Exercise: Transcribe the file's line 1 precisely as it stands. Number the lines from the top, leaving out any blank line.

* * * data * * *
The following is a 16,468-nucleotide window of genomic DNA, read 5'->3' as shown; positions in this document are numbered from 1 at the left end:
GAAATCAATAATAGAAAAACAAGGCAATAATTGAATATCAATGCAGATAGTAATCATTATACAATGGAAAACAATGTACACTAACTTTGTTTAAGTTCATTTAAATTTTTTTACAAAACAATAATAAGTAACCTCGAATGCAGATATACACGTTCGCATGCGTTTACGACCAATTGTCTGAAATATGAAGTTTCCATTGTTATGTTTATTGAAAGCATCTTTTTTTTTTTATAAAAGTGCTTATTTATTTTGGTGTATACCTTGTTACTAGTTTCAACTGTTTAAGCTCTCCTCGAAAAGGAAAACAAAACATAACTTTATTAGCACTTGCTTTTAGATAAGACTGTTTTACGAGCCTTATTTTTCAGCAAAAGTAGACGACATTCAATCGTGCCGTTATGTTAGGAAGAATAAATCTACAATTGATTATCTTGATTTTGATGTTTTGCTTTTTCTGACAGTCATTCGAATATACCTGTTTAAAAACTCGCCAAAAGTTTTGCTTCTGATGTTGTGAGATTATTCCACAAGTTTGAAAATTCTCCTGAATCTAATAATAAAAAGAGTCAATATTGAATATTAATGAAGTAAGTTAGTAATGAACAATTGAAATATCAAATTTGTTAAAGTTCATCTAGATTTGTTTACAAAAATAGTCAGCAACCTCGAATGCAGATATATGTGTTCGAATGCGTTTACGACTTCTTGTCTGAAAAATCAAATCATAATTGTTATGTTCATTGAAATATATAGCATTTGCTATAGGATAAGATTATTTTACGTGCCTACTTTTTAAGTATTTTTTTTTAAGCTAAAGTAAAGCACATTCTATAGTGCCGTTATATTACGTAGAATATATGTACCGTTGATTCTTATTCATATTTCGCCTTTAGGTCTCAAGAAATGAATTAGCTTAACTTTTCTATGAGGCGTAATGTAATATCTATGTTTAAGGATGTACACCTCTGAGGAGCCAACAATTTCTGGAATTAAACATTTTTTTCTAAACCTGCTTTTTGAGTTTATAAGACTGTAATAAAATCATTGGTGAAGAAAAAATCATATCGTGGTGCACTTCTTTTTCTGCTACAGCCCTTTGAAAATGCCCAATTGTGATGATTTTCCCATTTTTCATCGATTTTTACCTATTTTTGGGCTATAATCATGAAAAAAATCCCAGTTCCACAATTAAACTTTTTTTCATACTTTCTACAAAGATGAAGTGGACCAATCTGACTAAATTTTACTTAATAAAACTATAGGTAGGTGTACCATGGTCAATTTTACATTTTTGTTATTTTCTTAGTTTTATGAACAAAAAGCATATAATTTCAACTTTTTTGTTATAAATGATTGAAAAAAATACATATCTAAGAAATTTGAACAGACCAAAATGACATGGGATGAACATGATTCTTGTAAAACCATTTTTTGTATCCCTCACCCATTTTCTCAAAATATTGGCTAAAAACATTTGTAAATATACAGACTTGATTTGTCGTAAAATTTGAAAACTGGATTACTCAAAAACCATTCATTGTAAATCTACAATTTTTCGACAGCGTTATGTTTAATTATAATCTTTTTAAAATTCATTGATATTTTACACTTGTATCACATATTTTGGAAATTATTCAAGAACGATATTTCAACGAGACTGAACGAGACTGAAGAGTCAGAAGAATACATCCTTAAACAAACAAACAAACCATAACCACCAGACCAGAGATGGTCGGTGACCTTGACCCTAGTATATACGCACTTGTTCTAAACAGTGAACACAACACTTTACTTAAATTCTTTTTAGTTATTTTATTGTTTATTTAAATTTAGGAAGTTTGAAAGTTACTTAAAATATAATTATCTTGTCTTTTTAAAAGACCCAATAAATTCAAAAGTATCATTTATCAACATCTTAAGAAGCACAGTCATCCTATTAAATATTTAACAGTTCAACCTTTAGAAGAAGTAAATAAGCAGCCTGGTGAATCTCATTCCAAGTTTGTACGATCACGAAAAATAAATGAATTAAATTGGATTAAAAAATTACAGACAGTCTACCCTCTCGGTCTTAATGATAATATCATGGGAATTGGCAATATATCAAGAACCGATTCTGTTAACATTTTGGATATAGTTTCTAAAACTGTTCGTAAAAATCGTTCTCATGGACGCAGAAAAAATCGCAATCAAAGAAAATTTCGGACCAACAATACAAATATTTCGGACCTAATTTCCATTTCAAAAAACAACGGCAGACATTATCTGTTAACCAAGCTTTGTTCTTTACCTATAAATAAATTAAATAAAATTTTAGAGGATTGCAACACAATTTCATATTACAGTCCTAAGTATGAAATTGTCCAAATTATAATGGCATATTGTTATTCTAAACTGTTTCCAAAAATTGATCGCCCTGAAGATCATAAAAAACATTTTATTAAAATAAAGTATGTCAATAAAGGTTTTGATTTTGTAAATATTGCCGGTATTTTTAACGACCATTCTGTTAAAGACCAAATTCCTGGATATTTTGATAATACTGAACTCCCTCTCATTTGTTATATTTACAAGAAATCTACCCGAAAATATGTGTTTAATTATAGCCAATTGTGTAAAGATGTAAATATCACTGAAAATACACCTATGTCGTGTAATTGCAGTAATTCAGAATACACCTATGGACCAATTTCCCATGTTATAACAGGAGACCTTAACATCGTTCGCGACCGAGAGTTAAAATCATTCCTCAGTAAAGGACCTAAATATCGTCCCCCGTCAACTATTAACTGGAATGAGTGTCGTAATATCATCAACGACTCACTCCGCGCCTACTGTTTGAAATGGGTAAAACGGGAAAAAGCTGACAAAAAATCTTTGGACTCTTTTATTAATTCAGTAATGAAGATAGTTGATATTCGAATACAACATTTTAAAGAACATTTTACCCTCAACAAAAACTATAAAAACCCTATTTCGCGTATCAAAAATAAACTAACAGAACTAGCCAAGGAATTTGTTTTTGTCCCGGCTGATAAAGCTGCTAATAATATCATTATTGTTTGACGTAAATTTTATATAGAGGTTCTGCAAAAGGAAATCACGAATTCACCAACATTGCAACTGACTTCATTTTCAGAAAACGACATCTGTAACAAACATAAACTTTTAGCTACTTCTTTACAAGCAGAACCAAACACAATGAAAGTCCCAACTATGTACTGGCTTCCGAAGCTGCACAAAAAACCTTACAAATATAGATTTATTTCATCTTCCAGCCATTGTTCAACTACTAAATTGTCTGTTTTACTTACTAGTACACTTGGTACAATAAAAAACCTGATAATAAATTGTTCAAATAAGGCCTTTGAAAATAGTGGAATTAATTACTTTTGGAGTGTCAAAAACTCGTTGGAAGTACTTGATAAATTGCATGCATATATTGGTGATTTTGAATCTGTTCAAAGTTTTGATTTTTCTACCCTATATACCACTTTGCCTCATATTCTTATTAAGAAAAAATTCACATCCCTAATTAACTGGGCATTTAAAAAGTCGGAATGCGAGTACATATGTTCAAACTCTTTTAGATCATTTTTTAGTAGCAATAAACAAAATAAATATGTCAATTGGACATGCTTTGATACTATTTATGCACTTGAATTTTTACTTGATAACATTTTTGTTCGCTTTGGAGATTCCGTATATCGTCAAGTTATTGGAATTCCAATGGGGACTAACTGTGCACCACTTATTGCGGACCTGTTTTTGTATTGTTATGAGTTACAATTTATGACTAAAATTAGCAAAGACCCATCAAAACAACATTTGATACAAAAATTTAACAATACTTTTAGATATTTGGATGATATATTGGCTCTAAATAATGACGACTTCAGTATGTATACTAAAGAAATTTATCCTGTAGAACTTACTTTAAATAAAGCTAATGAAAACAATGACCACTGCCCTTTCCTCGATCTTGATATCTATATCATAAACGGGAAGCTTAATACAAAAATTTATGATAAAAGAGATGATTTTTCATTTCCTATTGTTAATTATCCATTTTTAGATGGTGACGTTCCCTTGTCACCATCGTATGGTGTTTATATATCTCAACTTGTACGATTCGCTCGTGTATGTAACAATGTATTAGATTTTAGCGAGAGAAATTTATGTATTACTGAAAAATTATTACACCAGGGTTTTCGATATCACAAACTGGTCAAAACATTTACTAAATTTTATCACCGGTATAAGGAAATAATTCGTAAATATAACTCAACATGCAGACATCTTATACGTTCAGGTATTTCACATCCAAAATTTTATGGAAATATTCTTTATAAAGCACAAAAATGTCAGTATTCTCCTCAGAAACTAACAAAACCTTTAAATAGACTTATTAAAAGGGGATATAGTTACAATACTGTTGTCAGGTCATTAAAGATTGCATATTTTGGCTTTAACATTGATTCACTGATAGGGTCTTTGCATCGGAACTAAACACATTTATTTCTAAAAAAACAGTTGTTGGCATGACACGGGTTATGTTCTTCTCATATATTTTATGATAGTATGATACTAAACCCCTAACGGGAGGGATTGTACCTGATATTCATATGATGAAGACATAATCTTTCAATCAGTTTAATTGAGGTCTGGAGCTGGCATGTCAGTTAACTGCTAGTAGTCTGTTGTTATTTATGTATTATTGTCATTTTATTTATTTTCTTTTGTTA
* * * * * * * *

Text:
The following is a 16,468-nucleotide window of genomic DNA, read 5'->3' as shown; positions in this document are numbered from 1 at the left end: